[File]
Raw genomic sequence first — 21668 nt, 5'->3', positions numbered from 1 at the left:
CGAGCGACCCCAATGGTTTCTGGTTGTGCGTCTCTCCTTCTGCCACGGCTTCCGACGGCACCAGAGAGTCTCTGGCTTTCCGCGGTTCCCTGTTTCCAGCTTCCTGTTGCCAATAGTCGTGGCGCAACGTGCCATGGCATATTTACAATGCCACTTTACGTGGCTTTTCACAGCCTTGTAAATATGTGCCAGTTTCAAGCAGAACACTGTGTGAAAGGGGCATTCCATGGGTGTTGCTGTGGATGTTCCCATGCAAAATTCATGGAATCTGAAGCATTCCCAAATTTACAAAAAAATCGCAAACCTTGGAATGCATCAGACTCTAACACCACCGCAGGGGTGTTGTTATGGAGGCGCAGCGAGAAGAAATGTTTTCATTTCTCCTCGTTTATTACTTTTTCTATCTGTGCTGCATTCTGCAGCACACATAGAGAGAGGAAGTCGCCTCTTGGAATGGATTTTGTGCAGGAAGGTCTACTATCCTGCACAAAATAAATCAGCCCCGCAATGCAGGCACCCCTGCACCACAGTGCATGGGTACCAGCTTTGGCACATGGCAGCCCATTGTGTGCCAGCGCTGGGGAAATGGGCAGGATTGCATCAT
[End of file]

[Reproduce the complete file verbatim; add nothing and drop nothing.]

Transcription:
Raw genomic sequence first — 21668 nt, 5'->3', positions numbered from 1 at the left:
CGAGCGACCCCAATGGTTTCTGGTTGTGCGTCTCTCCTTCTGCCACGGCTTCCGACGGCACCAGAGAGTCTCTGGCTTTCCGCGGTTCCCTGTTTCCAGCTTCCTGTTGCCAATAGTCGTGGCGCAACGTGCCATGGCATATTTACAATGCCACTTTACGTGGCTTTTCACAGCCTTGTAAATATGTGCCAGTTTCAAGCAGAACACTGTGTGAAAGGGGCATTCCATGGGTGTTGCTGTGGATGTTCCCATGCAAAATTCATGGAATCTGAAGCATTCCCAAATTTACAAAAAAATCGCAAACCTTGGAATGCATCAGACTCTAACACCACCGCAGGGGTGTTGTTATGGAGGCGCAGCGAGAAGAAATGTTTTCATTTCTCCTCGTTTATTACTTTTTCTATCTGTGCTGCATTCTGCAGCACACATAGAGAGAGGAAGTCGCCTCTTGGAATGGATTTTGTGCAGGAAGGTCTACTATCCTGCACAAAATAAATCAGCCCCGCAATGCAGGCACCCCTGCACCACAGTGCATGGGTACCAGCTTTGGCACATGGCAGCCCATTGTGTGCCAGCGCTGGGGAAATGGGCAGGATTGCATCAT